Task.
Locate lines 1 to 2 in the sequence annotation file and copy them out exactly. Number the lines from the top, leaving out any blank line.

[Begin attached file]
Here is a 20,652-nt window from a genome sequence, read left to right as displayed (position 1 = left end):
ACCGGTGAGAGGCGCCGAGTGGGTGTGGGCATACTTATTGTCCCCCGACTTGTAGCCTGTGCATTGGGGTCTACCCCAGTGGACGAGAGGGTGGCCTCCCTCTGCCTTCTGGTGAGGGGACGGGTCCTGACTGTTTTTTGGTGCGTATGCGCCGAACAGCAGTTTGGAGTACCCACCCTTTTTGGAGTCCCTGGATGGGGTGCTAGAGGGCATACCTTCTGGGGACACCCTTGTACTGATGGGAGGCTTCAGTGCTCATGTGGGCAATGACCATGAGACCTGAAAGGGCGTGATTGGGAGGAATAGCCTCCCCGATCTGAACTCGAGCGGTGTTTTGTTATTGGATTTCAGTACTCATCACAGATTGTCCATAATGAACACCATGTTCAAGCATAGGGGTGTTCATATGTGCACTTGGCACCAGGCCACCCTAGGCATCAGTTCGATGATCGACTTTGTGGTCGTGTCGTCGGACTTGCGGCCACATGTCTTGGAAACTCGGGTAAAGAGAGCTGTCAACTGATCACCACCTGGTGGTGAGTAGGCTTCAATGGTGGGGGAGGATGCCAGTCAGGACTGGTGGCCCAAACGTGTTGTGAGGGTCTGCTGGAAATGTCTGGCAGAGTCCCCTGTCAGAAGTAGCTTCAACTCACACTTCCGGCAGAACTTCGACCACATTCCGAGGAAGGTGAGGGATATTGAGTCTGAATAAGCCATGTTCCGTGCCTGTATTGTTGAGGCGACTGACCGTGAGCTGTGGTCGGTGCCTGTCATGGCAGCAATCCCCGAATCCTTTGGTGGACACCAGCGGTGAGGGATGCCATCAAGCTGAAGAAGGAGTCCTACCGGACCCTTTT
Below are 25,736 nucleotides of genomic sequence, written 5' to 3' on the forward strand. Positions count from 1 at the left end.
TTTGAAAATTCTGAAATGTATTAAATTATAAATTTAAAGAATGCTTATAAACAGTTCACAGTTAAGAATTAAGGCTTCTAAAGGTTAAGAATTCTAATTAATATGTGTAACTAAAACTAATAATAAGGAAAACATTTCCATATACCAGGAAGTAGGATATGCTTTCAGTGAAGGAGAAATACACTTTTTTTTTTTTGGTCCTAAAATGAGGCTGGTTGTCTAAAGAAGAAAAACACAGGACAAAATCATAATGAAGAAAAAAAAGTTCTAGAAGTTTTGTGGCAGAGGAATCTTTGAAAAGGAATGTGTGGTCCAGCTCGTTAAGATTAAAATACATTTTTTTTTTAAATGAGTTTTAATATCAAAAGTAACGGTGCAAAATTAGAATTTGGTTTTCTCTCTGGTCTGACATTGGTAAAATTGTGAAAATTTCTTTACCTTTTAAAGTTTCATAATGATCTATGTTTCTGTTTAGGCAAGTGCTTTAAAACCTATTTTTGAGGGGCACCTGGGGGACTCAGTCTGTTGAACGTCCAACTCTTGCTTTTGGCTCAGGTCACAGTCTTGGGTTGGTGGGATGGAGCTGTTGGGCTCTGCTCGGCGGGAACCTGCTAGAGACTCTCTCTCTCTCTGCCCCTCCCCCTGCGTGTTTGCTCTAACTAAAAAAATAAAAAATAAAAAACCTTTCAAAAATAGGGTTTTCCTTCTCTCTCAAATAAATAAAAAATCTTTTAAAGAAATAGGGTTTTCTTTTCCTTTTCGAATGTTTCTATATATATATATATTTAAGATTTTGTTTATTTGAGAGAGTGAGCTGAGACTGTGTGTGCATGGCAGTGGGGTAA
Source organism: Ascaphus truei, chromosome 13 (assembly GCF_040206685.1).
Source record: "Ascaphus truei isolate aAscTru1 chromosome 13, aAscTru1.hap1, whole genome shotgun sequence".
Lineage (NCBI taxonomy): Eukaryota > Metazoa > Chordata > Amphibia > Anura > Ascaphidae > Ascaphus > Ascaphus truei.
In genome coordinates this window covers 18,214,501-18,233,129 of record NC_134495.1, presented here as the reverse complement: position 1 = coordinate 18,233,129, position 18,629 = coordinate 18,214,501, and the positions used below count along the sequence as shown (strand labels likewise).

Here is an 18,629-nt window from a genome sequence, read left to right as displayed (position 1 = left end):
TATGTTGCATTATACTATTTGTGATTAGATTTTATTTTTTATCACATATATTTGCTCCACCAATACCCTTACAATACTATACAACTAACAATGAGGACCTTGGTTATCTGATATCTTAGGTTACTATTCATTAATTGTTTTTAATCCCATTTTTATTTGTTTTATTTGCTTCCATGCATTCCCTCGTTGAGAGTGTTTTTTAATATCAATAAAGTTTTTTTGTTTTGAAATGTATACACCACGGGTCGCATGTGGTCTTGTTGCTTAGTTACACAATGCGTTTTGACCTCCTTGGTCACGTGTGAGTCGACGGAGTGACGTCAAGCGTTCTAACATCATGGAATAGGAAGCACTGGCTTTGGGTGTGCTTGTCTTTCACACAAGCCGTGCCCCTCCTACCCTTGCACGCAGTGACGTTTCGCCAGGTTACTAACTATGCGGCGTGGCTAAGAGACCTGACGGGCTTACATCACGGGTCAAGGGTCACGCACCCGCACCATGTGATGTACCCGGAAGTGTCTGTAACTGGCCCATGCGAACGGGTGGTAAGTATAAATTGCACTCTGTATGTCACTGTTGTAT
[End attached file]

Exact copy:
Here is a 20,652-nt window from a genome sequence, read left to right as displayed (position 1 = left end):
ACCGGTGAGAGGCGCCGAGTGGGTGTGGGCATACTTATTGTCCCCCGACTTGTAGCCTGTGCATTGGGGTCTACCCCAGTGGACGAGAGGGTGGCCTCCCTCTGCCTTCTGGTGAGGGGACGGGTCCTGACTGTTTTTTGGTGCGTATGCGCCGAACAGCAGTTTGGAGTACCCACCCTTTTTGGAGTCCCTGGATGGGGTGCTAGAGGGCATACCTTCTGGGGACACCCTTGTACTGATGGGAGGCTTCAGTGCTCATGTGGGCAATGACCATGAGACCTGAAAGGGCGTGATTGGGAGGAATAGCCTCCCCGATCTGAACTCGAGCGGTGTTTTGTTATTGGATTTCAGTACTCATCACAGATTGTCCATAATGAACACCATGTTCAAGCATAGGGGTGTTCATATGTGCACTTGGCACCAGGCCACCCTAGGCATCAGTTCGATGATCGACTTTGTGGTCGTGTCGTCGGACTTGCGGCCACATGTCTTGGAAACTCGGGTAAAGAGAGCTGTCAACTGATCACCACCTGGTGGTGAGTAGGCTTCAATGGTGGGGGAGGATGCCAGTCAGGACTGGTGGCCCAAACGTGTTGTGAGGGTCTGCTGGAAATGTCTGGCAGAGTCCCCTGTCAGAAGTAGCTTCAACTCACACTTCCGGCAGAACTTCGACCACATTCCGAGGAAGGTGAGGGATATTGAGTCTGAATAAGCCATGTTCCGTGCCTGTATTGTTGAGGCGACTGACCGTGAGCTGTGGTCGGTGCCTGTCATGGCAGCAATCCCCGAATCCTTTGGTGGACACCAGCGGTGAGGGATGCCATCAAGCTGAAGAAGGAGTCCTACCGGACCCTTTT